Living in the Cobwebs

Most people in Western society live their lives at a hectic pace, just trying to manage the “cobwebs” of life.  They wrestle out of bed in the morning before getting enough sleep; or they are groggy from too much sleep; or they even suffer from too much “self-medication” such as alcohol, prescription drugs or other substances to numb the pain and escape the stress from the night before.

So many of us wander through the day just trying to put out fires--- living up to unmet expectations, jumping through other people’s hoops or reacting to situations, all because of faulty thinking, and internal pressure—pressure from self or pressure from others.

What would it be like to begin to cut away at the myriad of webs and break away into the freedom of being your true self?  What would it be like to truly know the fullness of the love God has for you---without the pressure of performance? What would it be like to break away from past hurts, forgiving yourself and others—letting go of resentments once and for all?  What would it be like to really and truly enjoy Life, People and God?

Managing the “cobwebs” of life is not really a once and for all event.  This cobweb trimming, cleaning and managing is a process—a process that takes courage to trust that God has done the cleansing.  Our part is to accept it and live it.  The process of “taking every thought captive in obedience to Christ”  can be elusive.  Sometimes we don’t know what we are thinking or even feeling.  But if we can slow down,  pray, spend time with a trusted friend or mentor and begin to trace the situation backwards, identifying the feelings…then the thought and finally the belief that is driving the whole “cobweb making machine”  then we have some victory.

I find that most relationship difficulties and inabilities to manage life come from patterns of negative thinking that result in poor relational patterns.  For instance, before I knew how to “take every thought captive”,  I lived in the jungle of emotions and fear.  I would clamor for attention, trying to be the first one to speak—and even when I was trying NOT to be the first one to speak, I spoke up anyway.  I did not know what I was thinking or believing.  I just had an inner “push” to do this or that, to make chaos go away and to calm the feelings and fear inside by acting out and controlling everything.

As I have learned to pay attention to my thoughts, feelings and beliefs I am sure I am much more pleasant to live with and my inner heart is calmer and less fearful.  I noticed last night while enjoying a meal with my husband I was not so anxious to make sure we were talking about something “important” or “interesting”.    I am more present in listening to others, rather than trying to teach someone something or make a chaotic situation go away.  I have trimmed my impossible and extravagant list of “to dos”  down to a manageable few.  I am better at figuring out what really needs to be done by me and what I can leave to others.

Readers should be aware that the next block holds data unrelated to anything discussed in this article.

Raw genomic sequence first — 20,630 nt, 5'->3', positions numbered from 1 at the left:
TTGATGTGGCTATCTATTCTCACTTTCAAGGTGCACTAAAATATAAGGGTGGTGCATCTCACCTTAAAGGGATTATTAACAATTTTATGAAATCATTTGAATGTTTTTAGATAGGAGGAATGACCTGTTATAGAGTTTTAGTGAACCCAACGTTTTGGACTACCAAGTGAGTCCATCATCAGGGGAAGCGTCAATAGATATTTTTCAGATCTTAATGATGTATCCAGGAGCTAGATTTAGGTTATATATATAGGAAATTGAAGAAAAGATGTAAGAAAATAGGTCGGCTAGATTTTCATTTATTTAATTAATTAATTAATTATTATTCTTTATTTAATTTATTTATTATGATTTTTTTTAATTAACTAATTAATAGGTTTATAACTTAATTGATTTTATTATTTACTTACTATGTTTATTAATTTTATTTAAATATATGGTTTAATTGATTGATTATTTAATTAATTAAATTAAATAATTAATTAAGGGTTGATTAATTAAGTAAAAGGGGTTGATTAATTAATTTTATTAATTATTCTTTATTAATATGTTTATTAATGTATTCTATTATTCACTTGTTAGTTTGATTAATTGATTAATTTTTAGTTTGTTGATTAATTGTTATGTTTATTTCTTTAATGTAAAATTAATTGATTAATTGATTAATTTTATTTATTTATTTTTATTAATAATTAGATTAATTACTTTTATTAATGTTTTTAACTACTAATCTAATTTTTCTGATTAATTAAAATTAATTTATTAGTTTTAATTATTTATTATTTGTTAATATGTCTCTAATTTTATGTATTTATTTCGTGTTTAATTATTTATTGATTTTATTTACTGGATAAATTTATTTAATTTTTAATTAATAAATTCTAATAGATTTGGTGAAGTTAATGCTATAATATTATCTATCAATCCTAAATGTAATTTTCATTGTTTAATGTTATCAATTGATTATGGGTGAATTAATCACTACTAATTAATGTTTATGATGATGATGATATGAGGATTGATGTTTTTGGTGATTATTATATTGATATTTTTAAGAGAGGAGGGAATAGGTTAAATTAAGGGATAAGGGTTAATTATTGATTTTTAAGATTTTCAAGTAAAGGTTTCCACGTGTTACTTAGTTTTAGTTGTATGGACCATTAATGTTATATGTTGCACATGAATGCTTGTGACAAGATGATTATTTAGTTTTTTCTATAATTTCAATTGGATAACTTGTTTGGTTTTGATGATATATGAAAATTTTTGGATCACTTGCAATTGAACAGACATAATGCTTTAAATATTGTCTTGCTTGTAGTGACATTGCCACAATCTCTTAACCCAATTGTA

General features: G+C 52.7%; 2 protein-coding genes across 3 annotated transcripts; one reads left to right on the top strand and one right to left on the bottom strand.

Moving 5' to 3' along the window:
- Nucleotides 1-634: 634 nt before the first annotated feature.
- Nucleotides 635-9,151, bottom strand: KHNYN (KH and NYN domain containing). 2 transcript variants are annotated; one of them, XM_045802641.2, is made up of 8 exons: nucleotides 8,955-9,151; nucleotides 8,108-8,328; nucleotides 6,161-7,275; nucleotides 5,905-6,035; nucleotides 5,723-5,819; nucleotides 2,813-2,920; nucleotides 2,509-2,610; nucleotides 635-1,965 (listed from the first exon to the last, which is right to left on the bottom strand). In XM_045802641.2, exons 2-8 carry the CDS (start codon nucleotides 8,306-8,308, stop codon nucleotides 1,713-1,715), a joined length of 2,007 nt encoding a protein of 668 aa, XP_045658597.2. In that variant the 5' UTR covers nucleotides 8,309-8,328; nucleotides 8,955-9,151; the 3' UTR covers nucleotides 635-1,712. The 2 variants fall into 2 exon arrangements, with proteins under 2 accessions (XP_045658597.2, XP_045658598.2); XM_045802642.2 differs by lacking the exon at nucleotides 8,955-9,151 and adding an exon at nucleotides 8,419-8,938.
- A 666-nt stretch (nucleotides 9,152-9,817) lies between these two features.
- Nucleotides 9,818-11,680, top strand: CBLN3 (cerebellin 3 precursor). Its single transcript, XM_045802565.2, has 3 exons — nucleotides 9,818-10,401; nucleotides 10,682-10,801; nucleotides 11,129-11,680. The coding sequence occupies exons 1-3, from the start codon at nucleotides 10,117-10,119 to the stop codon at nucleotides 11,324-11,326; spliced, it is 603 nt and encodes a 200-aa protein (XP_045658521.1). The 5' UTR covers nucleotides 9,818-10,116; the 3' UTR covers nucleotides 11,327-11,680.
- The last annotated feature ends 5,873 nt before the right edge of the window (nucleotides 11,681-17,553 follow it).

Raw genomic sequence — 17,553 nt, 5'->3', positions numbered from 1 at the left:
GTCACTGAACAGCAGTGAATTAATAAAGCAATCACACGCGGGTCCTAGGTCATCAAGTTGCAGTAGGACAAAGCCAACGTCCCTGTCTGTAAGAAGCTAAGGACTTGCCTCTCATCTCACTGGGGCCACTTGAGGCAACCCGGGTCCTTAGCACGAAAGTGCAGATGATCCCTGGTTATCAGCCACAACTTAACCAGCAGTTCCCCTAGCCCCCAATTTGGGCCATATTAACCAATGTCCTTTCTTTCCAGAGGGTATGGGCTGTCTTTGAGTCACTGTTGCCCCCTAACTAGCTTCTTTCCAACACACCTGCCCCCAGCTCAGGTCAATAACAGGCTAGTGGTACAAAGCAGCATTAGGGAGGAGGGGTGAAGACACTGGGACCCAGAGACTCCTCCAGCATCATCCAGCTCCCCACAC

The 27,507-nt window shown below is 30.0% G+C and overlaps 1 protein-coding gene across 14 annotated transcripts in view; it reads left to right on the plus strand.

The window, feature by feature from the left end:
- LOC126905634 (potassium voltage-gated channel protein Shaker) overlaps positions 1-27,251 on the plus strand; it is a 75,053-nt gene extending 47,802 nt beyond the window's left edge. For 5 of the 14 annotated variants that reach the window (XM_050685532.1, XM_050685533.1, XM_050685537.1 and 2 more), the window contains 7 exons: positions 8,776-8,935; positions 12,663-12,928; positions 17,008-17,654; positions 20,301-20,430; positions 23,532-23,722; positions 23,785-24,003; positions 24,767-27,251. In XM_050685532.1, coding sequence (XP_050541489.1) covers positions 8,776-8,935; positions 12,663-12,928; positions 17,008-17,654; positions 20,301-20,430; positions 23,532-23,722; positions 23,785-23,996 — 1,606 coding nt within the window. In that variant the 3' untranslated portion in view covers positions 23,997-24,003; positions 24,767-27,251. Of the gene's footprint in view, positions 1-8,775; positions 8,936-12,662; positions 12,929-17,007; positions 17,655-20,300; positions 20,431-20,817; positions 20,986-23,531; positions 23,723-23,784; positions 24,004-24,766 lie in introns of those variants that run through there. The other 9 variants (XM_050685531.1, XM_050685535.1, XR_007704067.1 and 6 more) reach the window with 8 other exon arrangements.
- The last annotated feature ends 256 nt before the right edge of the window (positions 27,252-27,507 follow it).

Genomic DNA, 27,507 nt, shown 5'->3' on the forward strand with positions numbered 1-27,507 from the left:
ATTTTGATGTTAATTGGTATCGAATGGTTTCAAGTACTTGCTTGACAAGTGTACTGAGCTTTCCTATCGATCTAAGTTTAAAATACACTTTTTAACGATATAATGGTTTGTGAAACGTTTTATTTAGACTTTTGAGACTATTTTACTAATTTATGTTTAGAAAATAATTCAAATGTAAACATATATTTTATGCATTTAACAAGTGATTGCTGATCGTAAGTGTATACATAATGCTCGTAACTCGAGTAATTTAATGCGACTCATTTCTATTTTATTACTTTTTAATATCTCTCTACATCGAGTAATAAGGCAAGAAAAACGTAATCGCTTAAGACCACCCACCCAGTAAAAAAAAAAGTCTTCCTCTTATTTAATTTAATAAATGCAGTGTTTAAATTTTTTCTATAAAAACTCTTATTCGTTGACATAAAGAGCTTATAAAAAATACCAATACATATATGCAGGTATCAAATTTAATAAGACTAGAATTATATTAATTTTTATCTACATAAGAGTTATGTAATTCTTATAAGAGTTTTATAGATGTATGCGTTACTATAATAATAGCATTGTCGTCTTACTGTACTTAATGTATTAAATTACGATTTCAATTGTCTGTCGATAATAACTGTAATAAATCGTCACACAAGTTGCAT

A Real Life Example

On a recent winter get-away we went for a boat ride in Costa Rica to see wildlife and the mangrove forest during the high tide.  There was a family with two small children on the boat; no life jackets were required.  At first my stomach was tense, and my teeth were clinched.  I was afraid that the little ones would tip over the side and fall in the water—not such a great option even if they do swim as crocodiles roam these waters!

As I remembered my process to think about my thinking, I discovered that I was thinking that it was “my responsibility to keep these little ones safe” and the picture in my mind was vigilant in playing the scene—the worst-case scene –over and over in my brain.  After taking a breath and looking off into the trees, I focused on identifying the thought…I traced the thought back to what I would need to believe if these thoughts would keep me wrapped up in my fear.  The belief:  God is not present, and these parents don’t care about their kids.  Well, after some moments of silent prayer while the boat meandered through the mangrove forest and asking the lord to quiet my mind and heart, I believe He spoke to me reminding me that He was near and that this was the responsibility of their parents.  My mind quieted down…the cobwebs cleared.  I was able to enjoy the laughter of the little ones as they engaged with the birds and monkeys. And, I was able to let the anxiousness roll off even when they were distraught or restless.  “Not my circus, not my monkeys” as a good friend of mine says often. I need to remember that have enough in managing my own cobwebs.

What “Cobwebs” are you living in?

What Self-protective patterns do you replay that get in the way of loving and satisfying relationships?

What expectations of others do you get trapped in?

What Deceptions are you believing that you think God expects of you?

Next time you find yourself in a situation that has you “living in the cobwebs”, what can you do to begin to trust God to clear them away, ground you in what is really true, and help you live with more freedom?

“Do not conform any longer to the pattern of this world but be transformed by the renewing of your mind.  Then you will be able to test and approve what God’s will is—His pleasing and perfect will. Romans 12:2